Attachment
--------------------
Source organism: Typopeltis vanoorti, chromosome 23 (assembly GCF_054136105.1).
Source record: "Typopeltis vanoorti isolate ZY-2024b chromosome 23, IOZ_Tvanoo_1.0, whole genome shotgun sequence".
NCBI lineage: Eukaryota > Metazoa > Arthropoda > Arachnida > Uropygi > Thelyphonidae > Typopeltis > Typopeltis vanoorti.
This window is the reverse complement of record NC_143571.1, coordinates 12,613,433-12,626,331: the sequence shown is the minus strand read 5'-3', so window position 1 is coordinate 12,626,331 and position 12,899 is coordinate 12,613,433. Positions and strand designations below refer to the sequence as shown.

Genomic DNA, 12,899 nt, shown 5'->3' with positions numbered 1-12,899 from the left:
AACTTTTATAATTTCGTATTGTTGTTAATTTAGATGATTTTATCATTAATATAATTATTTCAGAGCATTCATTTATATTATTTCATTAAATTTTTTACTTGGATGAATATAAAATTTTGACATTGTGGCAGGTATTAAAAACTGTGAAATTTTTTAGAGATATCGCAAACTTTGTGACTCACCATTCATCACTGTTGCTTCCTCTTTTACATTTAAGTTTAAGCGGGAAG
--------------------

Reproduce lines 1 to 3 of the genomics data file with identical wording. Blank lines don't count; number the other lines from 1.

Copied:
Source organism: Typopeltis vanoorti, chromosome 23 (assembly GCF_054136105.1).
Source record: "Typopeltis vanoorti isolate ZY-2024b chromosome 23, IOZ_Tvanoo_1.0, whole genome shotgun sequence".
NCBI lineage: Eukaryota > Metazoa > Arthropoda > Arachnida > Uropygi > Thelyphonidae > Typopeltis > Typopeltis vanoorti.